Defenders of Maloney said Jones would be a better fit for the reworked NY-16, currently represented by Bowman. But if Jones does that, it could cause a huge split among progressives. Bowman-- also in his first House term-- is a member of the Squad. Jones is often described as “Squad adjacent.” Some Democrats also sent us unsolicited emails backing Maloney.
Jones-- who was working the floor during Tuesday’s vote series-- declined to comment.
Maloney defended his decision to run in the 17th District and potentially challenge Jones, instead of an open seat in the 18th District that would be slightly more competitive in the general election but has a significant chunk of Maloney’s current constituents.
“Look, I live in the district I’m running in. The voters can figure everything else out,” Maloney told us. “It’s a broken process, and it’s producing, obviously, broken results, but I think you’ll see these issues work themselves through.” Maloney said everyone should “calm down.”
Frontliners across the caucus were upset with Maloney’s handling of the situation, especially the fact that he didn’t inform Jones or Bowman of his decision to run in NY-17 before announcing it, according to Democrats.
Speaker Nancy Pelosi and her leadership team are standing behind Maloney. But the leadership has now been drawn into a nasty battle that is deeply dividing the caucus.
“This sort of pointless sniping is detrimental to our efforts to keep the majority,” one senior Democratic aide told us. “We have an extremely capable DCCC chair who has demonstrated he can walk and chew gum.”
Nick Fandos reported this morning that "What might have seemed like an easy political decision for Maloney, however, has quickly turned into a political firestorm, replete with racial overtones, off-the-record recriminations and rare breaches of congressional decorum between staff of neighboring colleagues.
Some Democrats saw the maneuver as an attempt to box out Representative Mondaire Jones, a first-term congressman who represents the vast majority of the district’s population, and force him to enter a primary against Jamaal Bowman, a fellow Black progressive, in the neighboring 16th District. Jones made no secret of his own feelings, though he has yet to say which Democrat he will challenge. 'Sean Patrick Maloney did not even give me a heads-up before he went on Twitter to make that announcement,' Jones tersely told Politico on Monday. 'And I think that tells you everything you need to know about Sean Patrick Maloney.' In a rare break from Congress’s genteel protocols, Jones’s chief of staff even shared a screenshot of an exchange with Maloney’s top aide, and accused the chairman of prioritizing his personal interests 'rather than working to unravel this gerrymander' by the courts."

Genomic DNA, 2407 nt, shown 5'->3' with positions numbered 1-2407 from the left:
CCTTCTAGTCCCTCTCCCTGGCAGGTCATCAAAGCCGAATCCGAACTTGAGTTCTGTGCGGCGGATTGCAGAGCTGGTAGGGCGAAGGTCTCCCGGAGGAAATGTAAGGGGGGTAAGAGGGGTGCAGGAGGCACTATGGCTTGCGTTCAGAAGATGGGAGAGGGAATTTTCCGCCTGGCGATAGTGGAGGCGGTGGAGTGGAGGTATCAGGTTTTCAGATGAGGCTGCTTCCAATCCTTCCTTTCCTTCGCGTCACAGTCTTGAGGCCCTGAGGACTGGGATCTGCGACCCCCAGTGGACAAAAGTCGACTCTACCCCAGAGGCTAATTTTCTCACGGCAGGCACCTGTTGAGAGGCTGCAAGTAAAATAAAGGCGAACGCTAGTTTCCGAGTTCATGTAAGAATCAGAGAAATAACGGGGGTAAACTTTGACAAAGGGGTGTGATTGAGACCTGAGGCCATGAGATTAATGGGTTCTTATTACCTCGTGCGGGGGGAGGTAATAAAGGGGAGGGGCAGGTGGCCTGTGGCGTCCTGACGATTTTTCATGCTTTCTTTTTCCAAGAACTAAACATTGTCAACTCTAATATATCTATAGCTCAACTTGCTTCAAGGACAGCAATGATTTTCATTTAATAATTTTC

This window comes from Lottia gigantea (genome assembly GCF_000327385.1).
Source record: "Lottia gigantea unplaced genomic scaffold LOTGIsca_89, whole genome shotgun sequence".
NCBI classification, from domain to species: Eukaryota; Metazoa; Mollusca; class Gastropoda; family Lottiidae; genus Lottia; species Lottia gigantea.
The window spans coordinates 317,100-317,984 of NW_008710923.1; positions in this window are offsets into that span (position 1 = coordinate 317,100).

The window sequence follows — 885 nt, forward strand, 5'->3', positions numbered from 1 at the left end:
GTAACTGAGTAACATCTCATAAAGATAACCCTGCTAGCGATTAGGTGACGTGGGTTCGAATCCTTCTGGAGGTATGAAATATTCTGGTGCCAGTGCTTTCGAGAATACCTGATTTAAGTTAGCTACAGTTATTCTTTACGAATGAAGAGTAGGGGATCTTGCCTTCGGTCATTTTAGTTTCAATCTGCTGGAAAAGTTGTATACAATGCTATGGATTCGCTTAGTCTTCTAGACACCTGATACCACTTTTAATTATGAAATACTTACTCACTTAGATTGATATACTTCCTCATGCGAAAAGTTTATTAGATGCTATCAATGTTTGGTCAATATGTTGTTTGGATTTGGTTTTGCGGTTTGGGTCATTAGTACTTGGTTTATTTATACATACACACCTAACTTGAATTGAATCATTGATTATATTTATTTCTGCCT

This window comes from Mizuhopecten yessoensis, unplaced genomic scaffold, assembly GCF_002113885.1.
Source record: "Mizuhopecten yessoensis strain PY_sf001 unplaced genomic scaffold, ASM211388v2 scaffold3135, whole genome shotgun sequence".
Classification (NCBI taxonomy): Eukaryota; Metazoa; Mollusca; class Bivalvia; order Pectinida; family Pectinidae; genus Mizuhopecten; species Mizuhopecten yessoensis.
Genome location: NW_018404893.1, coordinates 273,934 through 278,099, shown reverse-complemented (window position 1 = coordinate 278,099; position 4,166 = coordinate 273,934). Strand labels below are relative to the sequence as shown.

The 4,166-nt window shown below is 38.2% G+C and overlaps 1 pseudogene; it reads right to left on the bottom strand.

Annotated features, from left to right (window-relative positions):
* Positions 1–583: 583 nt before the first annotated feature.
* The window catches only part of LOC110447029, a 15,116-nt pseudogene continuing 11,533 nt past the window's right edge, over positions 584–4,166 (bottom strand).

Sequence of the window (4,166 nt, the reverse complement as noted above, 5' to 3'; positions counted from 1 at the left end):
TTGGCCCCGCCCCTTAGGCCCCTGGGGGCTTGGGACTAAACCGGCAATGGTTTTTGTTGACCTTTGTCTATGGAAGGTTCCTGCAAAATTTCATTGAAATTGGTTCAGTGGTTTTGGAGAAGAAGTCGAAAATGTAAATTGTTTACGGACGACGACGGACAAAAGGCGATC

While Maloney was playing his inept political games, all he has ever done in Congress, aside from raising money from hedge funds, Mondaire was doing what he always does: the peoples' work. Addressing Robert Reich at a Justice Committee subcommittee on antitrust, Jones noted that Congress had received unsolicited testimony last week "from one of the richest human beings who has ever lived: Jeff Bezos, Executive Chairman of Amazon. It all started when President Biden tweeted, 'You want to bring down inflation? Let’s make sure the wealthiest corporations pay their fair share.' But Jeff Bezos, whose enormous corporation paid nothing in federal taxes during the first two years of the Trump Administration, and which still pays a lower rate than the average American, thought that he knew better. He tweeted, 'Raising corp[orate] taxes is fine to discuss. Taming inflation is critical to discuss. Mushing them together is just misdirection.' Secretary Reich, let me ask you directly: How would making the wealthiest corporations pay their fair share help bring down inflation?"